Most high school students cannot claim to have left a literal, physical mark on their city, but Daniel Strauss can.
For his Eagle Scout project, the 17-year-old New Albany High School senior designed and built a brick box at New Albany Village Hall, 99 W. Main St. for residents to properly retire old U.S. flags.
Flags should be retired when they start to fray or when they become bleached by the sun, Strauss said. One respectfully disposes of flags by burning them, he said -- something his Boy Scout Troop 361 does once per year.
Strauss -- whose grandfather, Ed Moskal, served in the U.S. Navy and Air Force and whose cousin, Dylon Moskal, will enlist in the U.S. Marines -- said respecting flags and taking care of them at home with the same values soldiers hold for their nation while abroad mean a lot to him.
Strauss earned the rank of Eagle Scout this fall after completing the flag-retirement box. A project demonstrating community service and leadership is required to be awarded the rank of Eagle, he said.
He said he got his idea from his Scoutmaster, Brad Priest.
Scouts often come to him asking for suggestions for Eagle projects, Priest said.
"I thought he could take on something that was bigger than your normal project," he said.
Each year during his troop's summer camp, Scouts retire worn-out flags, Priest said.
Throughout the year, Priest often gets phone calls and emails asking what to do with the flags, he said.
Priest thought having a permanent structure at which the community could discard the flags would be beneficial, he said. His troop would pick up the flags monthly and then store them until the summer, when they could be retired respectfully, he said.
Although flag burning has a negative connotation, fire is the respectful way to retire a flag, Priest said.
"We do actually burn them respectfully," he said.
The Scouts cut the old flags into strips, keeping the union -- the blue portion of the flag -- intact, Priest said. Scouts take turns placing their parts of the flag onto a fire, which burns all night until all that remains is ash, he said.
"It's a very solemn and respectful ceremony that we try to do," he said.
The next day, the Scouts can keep or bury the metal grommets that are not destroyed by the fire, Priest said.
Priest said he didn't participate in building the flag-retirement box to allow Strauss to lead. He was taken aback, he said, when he saw the finished product.
"I'm just very proud of him," Priest said.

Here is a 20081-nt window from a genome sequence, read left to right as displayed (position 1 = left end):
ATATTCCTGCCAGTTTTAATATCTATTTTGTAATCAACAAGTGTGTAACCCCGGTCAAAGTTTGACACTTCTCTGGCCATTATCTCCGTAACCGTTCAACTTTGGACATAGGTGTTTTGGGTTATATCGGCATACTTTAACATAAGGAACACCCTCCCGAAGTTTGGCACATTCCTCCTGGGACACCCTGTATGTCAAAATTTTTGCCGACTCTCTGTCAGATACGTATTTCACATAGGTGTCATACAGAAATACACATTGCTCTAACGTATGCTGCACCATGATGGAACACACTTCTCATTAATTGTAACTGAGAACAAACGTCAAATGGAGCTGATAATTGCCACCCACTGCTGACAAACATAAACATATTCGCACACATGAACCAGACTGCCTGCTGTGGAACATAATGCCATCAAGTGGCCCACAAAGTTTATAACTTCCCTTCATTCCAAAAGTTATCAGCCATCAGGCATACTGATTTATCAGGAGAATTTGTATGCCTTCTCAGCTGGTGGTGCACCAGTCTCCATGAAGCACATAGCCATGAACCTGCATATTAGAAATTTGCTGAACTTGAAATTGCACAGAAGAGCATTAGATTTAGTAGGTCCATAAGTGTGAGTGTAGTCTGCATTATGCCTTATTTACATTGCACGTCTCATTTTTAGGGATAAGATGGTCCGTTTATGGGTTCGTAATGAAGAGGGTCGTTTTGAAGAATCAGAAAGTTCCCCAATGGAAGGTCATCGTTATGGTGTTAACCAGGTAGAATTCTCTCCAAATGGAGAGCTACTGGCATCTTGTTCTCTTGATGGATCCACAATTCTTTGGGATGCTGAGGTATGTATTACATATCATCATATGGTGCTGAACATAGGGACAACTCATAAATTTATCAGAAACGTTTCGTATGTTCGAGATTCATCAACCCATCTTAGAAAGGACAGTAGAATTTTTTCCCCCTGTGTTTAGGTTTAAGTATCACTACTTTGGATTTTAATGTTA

Strauss said he raised $600 for his project in donations and was also able to obtain discounts from hardware suppliers.
His father, Michael Strauss, had created similar projects with brick and taught him what to do, he said.
Although his son came up with the design, Michael Strauss helped with some construction ideas, he said, describing himself as a "general DIY guy."
Michael Strauss said Daniel's project is "pretty substantial," possessing not only value but a degree of permanence. Scouts years from now might wonder who built the flag box because of that, he said.
"It will be neat," Michael Strauss said.
Daniel Strauss started designing the box about 18 months ago, working with a 3D design program he had learned how to use in school, he said.
He took his idea to Village Hall and gained approval, and then he worked with a city building inspector, he said.
Strauss led his fellow Scouts in building the box of brick and flagstone during the summer, with help from his father, he said. It was completed at the beginning of the school year, he said.
Scouting has been part of Strauss' life for some time. He joined the Cub Scouts in first grade and the Boy Scouts in fifth grade, he said.
He wants to continue participating in scouting after graduating high school. That is something he can do until age 21, when he can help as an adult leader, he said.
The experience, Strauss said, has instilled in him communication and leadership skills, along with integrity.
"It's a great way to learn how to teach people stuff," he said.
Although he hasn't chosen a college, Strauss said, he knows he wants to study chemical engineering.
He also wants to backpack the Appalachian Trail in its entirety someday -- he spent a week on the trail this past summer for his senior seminar project, a New Albany High School graduation requirement.
Strauss said he is an avid backpacker. Throughout his scouting career, he said, he has visited Florida, Minnesota and New Mexico, engaging in such outdoor activities as backpacking and boating.
He said he enjoys pushing himself to his limits.
"You think you can do this much, but then you get surprised," Strauss said.